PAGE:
Sometimes I don’t know which tab to place certain articles. This is one of those times. This topic could fit under the Spiritual Discovery tab or this tab. I have chosen both. Why? Because strengthening our spiritual muscle takes effort, focus and personal work. It takes a certain psychological skill to develop spiritual awareness. Spirituality matters. However, it is a personal journey and may mean different things for different people. What I do know is that often my past work bordered on the spiritual, especially when I focused in on one’s sense of purpose and values. Often people would grow silent and then tentatively approach some of their inner feelings about how they carried out their values. Some conversations uncovered a broken spirit that cried out for healing, others stimulated deep spiritual thoughts about personal growth and development.
In general spirituality has certain qualities that reflect: a sense of purpose, inner peace, joy, humility, religious observance (not religiosity), and, an openness toward a greater good, compassion, mercy and forgiveness.
Ways to develop our spiritual muscle
Nature walks: Getting in touch with the beauty of nature touches our spiritual core. A beautiful sunset in the evening, a gorgeous sunrise, the colors of the leaves in the Fall or the budding of trees and the rejuvenating ground flowers in Spring often bring a sense of awe within us.
Walking is not only healthy for our physical body but also for our spiritual wellbeing. A friend suggested she captured a sense of her smallness and a touch of the divine as she walked under a canopy of trees on a dusty trail. She was struck by the beauty of the moment. In my book, Eternal Unfolding, one of the scenes goes like this:
“Julech took in the silence of the forest, broken from time to time with the harsher sounds of magpies, blue jays and crows and with softer songs of the chickadees, wrens, nut hatchers and juncos. Joining the bird songs were the rat-a-tat-tats of woodpeckers, the fluttering of the grouse and the occasional trill of a grosbeak
His olfactory nerves were tingling with the smells of spruce, firs, pines, junipers and alders. There were the aromas of fallen acorns, pine needles and rotting logs…As he walked, he reflected on the spiritual insights…”
Gratefulness: Ancient wisdom people, philosophers, religious leaders and spiritual writers tell us that gratitude is the basis for strengthening our relationship with God (or a power greater than us) and one another, as well as improving our wellbeing. Intuitively they knew this and speak eloquently about it. Today we have a growing body of scientific evidence that supports what appeared to be naturally known. In the past I had identified a number of scientific findings about gratitude and how we can apply it in our places of work, business and personal lives. If so inclined you can read the article here.
Volunteering: In religious parlance we often say share your time, talent or money to those less fortunate. I know too many people who don’t have two nickels to rub together but they are the first to volunteer their time and talent. They often say that it feels good to help others less fortunate. How ironic. And, I know many who have several nickels to rub together but don’t share time, talent or money with those who they consider “beneath them.” Volunteering within one’s community lifts others up and in return lifts the person up. In giving one receives, perhaps more than what he or she has given. We know this by the comments we receive from those that give within their communities. In the process there is something spiritual going on within them, a link whether they know it or not, with the love that is universal and beyond them.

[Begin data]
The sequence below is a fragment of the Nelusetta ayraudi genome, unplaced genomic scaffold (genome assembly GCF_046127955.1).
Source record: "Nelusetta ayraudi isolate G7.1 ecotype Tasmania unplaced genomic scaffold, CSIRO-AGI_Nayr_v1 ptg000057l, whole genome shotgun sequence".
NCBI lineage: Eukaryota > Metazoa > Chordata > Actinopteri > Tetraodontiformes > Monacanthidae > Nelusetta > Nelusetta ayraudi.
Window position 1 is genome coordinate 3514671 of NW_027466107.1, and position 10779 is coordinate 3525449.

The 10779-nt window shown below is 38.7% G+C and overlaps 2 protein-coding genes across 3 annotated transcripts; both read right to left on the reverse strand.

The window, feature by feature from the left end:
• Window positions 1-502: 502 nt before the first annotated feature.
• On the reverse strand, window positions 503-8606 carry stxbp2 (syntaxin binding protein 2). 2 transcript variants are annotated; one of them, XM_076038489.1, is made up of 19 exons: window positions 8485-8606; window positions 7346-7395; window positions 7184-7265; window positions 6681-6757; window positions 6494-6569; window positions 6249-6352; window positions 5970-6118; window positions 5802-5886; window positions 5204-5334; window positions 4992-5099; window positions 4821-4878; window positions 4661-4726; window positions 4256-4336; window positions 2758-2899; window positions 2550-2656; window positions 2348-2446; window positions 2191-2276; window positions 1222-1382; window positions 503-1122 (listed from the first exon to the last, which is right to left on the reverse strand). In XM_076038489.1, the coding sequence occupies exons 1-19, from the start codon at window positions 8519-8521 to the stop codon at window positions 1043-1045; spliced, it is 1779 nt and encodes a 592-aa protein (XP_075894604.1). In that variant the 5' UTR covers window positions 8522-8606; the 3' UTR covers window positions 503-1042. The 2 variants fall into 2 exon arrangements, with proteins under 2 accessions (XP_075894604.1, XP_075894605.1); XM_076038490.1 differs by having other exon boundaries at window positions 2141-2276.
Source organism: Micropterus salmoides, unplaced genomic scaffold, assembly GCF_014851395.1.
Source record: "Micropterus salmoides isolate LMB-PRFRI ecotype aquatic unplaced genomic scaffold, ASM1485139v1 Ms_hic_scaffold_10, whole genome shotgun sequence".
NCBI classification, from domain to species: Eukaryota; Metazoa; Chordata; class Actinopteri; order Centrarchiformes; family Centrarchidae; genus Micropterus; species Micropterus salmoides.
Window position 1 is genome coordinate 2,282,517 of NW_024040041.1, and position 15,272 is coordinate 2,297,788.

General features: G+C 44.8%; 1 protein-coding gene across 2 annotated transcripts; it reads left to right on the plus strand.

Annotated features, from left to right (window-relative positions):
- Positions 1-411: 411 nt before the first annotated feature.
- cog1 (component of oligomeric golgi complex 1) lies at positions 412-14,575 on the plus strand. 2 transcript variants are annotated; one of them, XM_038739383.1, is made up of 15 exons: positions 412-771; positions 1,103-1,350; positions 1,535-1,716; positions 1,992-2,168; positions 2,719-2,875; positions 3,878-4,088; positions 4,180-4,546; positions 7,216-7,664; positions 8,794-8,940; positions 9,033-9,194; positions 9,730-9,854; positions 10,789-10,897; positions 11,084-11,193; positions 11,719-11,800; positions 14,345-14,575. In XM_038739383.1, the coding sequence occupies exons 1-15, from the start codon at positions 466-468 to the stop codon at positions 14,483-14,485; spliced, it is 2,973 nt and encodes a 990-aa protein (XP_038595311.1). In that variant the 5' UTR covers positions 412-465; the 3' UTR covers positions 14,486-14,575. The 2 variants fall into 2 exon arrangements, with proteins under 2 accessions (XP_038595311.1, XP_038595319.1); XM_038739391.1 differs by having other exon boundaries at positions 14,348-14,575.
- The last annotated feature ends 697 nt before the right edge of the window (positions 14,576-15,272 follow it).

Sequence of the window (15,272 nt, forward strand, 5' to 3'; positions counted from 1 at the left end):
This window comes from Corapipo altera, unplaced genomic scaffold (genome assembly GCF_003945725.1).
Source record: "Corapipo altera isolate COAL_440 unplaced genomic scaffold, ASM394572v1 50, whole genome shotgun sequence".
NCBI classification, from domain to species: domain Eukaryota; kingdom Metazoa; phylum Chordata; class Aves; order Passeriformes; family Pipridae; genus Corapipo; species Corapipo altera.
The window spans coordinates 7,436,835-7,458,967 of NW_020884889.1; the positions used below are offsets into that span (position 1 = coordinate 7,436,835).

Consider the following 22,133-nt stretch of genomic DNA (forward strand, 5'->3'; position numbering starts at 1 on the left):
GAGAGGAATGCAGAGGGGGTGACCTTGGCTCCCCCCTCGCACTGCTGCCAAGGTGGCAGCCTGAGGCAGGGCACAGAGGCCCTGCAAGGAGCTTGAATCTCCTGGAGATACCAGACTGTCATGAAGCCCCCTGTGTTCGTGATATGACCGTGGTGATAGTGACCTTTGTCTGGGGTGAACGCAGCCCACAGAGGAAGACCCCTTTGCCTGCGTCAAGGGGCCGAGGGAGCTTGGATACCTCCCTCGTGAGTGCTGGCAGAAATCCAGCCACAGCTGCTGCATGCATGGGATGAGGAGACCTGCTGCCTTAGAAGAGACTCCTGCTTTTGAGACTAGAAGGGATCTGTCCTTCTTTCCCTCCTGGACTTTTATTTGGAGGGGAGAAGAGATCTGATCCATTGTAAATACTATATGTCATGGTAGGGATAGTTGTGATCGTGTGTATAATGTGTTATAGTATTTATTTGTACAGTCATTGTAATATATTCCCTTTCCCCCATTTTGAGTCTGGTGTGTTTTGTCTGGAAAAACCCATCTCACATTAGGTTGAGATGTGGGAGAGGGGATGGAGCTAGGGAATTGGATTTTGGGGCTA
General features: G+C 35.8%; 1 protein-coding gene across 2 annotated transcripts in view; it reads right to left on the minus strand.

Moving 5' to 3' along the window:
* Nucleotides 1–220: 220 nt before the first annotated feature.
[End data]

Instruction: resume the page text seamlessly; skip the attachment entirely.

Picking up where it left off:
Listening to a religious messages: Some people have difficulty with listening to a homely or a sermon as they view the person (preacher) as a bit of a hypocrite. They don’t see the person’s behaviour reflecting the message. In a sense they are saying the medium is the message. I have yet to hear a true religious message that suggests that one should go against principles that are considered universal truths. The message is usually about avoiding those things that hurt us spiritually, mentally and physically, encouraging compassionate behaviour, forgiving one another, strengthening one’s better self. Religious messages are most often positive affirmations of caring for one self, neighbor and community. All of these messages should cause us to ponder how they could apply to us individually and collectively and in the end strengthens our spiritual core.
Spiritual reading: In many ways our modern technology encourages us to dart from one thing to another. Our emails, ease of access to information, and internet explorations, text messaging, Facebook, Instagram and the like shortens our attention to small bites of information. We flit, where as spiritual reading causes us to stop and ponder our deeper selves and our connection to someone or something beyond us. Books that explore men and women of spiritual conviction and purpose and carry that out in their everyday lives become role models. Wisdom found in ancient and modern writings give food for thought and provide profound insight to what we may consider improbable solutions to what ails us, our community and our world. Taking some time to read something spiritually everyday will tend to slow us down, reduce our stress and in the end strengthen our spiritual muscle.
There are many other ways to strengthen our spirituality including meditating, having healthy relationships with others, taking compassionate action, engaging with a spiritual adviser, having coffee with a friend while exploring spiritual matters, joining groups that encourage spiritual discussions, and working at being non-judgmental. In short, we have ample opportunity in our everyday lives to go beyond the ordinary and touch our spiritual core.
Thanks for reading,
Richard P. Fontanie,